Gas : Narkopop

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Gas Narkopop review

There are plenty of musicians out there with whom you more or less know what you’re getting. Foo Fighters, Chemical Brothers, Celine Dion—a pigeonhole becomes a cozy nest, a status quo becomes a celebrated subgenre unto itself. We’re not supposed to have any qualms about this: Artists create, money is made, fans are pleased, critics are sated. So it goes with Gas, the ambient project of Kompakt Records co-owner Wolfgang Voigt that’s something of a household name in electronic music fandom.

This most spaced-out of his many stage names first came to light in 1995, inspired by hallucinogenic experiences near his childhood home in Koln. Peaking with 1999’s Königsforst (named for the forest where he took these trips), most of Voigt’s compositions as Gas follow a simple A+B formula: epic and sweeping sonic atmospheres with far-off yet persistent 4/4 techno beats. But after averaging a release per year to close out the 20th century Voigt effectively put Gas on the shelf, content to affix the name to just reissues and a scant few remixes.

Narkopop is the first completely new Gas music in 17 years. Like remembering how to ride a bike, it returns immediately to the stethoscope rhythms and seashell melodies that fill this particular back-catalog. True to its name, Narkopop is fuzzy like an opium haze, constantly undulating like tree branches laden with wind and talking insects. It fits almost perfectly into the oeuvre Voigt has created. But that’s a very important “almost,” especially for an artist and sound where familiarity breeds not contempt, but comfort.

The frontmost instrumental voices of the untitled tracks seem more staticky, and their melodies less clear, than prior Gas music. Voigt stretches out long passages suggesting horns, strings and massive guitar chords with the same certainty as before. Yet where he might alternate safe and discomfiting tracks on an album like Pop he seems to focus a bit more on minor keys and dissonance here. And he’s always only included mere hints of rhythm, yet there seem to be fewer kickdrums on Narkopop than usual, at an even greater aural distance.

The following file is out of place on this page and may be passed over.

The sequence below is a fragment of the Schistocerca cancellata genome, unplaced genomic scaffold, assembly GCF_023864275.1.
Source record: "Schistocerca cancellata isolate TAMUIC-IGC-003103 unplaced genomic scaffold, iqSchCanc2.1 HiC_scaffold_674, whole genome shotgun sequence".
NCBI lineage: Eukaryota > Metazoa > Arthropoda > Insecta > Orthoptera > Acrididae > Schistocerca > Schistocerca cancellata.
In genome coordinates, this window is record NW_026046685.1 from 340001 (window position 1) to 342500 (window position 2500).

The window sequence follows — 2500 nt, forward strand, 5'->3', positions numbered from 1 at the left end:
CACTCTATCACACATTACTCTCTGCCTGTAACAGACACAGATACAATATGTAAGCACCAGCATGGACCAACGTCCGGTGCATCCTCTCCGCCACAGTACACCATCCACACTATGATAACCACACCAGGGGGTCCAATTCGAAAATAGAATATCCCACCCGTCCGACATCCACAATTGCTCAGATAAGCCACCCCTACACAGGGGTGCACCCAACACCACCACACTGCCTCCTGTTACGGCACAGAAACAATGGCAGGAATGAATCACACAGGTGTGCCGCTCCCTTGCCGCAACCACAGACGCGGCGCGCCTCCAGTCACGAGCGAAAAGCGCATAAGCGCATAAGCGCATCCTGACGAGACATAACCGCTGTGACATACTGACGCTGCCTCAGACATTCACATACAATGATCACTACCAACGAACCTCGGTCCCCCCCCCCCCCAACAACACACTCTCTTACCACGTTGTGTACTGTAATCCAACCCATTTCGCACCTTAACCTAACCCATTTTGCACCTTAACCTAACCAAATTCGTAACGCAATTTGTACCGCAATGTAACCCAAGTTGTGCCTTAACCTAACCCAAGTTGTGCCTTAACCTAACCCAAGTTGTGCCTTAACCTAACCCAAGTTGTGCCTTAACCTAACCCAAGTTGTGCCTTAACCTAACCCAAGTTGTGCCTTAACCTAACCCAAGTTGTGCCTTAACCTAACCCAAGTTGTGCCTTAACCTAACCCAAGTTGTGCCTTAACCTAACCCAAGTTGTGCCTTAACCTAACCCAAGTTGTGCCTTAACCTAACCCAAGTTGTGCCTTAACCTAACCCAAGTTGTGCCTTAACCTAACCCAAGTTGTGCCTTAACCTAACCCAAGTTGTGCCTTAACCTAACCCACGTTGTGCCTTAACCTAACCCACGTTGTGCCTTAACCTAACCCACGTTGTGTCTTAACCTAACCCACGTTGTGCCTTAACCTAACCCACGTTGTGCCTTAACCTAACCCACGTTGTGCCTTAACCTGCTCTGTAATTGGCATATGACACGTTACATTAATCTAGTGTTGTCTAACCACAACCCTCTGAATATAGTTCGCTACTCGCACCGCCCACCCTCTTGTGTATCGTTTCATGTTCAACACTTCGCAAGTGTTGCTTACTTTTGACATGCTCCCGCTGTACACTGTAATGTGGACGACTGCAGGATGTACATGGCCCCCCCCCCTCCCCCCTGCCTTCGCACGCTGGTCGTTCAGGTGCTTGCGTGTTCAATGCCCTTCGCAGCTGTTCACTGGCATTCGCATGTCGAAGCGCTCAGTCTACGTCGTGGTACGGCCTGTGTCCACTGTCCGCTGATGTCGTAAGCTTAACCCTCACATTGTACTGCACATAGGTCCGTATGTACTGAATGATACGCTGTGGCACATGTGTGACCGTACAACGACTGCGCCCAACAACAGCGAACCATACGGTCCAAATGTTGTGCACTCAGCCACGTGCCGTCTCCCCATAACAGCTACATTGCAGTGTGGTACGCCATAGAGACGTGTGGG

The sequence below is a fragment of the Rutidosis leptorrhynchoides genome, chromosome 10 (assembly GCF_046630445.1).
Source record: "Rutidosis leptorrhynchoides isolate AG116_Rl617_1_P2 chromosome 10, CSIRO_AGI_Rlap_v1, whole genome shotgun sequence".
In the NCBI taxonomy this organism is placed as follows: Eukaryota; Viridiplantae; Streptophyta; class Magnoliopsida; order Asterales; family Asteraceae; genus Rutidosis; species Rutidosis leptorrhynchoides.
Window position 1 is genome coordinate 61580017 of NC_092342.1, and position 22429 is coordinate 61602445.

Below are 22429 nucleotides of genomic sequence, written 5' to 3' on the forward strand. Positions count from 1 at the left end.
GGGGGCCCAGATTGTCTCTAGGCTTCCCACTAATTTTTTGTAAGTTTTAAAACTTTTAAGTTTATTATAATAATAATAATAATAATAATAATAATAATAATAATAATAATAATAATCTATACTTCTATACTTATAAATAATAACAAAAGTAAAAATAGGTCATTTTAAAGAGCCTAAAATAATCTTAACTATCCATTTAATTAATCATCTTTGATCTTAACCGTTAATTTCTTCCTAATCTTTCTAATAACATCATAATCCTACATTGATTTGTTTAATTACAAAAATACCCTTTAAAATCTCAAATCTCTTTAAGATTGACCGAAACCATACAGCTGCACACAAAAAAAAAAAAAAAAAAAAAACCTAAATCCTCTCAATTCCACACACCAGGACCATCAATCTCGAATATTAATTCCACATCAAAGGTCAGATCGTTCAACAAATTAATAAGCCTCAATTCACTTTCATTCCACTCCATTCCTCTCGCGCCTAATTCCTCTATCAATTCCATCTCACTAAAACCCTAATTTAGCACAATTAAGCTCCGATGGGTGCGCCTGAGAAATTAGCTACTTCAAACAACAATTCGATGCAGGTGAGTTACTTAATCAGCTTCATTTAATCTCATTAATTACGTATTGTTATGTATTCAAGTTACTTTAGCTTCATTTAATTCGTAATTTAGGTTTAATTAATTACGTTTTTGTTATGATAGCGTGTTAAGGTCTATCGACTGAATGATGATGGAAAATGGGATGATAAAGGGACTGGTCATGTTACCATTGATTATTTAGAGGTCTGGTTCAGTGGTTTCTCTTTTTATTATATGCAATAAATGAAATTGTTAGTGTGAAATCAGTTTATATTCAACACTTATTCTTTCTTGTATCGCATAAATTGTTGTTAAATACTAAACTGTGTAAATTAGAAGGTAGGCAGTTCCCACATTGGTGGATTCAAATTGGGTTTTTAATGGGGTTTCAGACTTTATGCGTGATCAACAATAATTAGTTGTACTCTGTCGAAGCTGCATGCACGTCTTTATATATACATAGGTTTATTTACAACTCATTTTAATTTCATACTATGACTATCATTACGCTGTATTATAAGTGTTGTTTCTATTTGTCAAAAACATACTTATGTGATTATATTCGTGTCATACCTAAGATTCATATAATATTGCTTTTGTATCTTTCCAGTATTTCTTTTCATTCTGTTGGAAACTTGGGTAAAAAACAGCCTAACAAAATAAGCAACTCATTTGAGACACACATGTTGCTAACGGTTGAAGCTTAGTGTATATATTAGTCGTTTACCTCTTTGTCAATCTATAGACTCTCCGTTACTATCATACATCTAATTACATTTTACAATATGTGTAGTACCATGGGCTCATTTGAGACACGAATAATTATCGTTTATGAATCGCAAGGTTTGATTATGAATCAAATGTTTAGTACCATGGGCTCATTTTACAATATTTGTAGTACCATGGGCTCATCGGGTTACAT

This album also features more tracks (10) than any other Gas album, at some of the shortest lengths committed to tape. When you’re used to 12-minute ambient statements, manageable three-minute cuts feel like interludes. This might leave longtime fans grasping for a handhold. Narkopop isn’t entirely “narko” (music for sleeping or dreaming), nor is it “pop” (consistently head-nodding), but it’s much farther away from each than other Gas albums. For music long tied to consistency and subtlety, here’s proof that moving from microscopic changes to merely small ones can be a big deal. I understand Narkopop, but I enjoy it a lot less than its predecessors.

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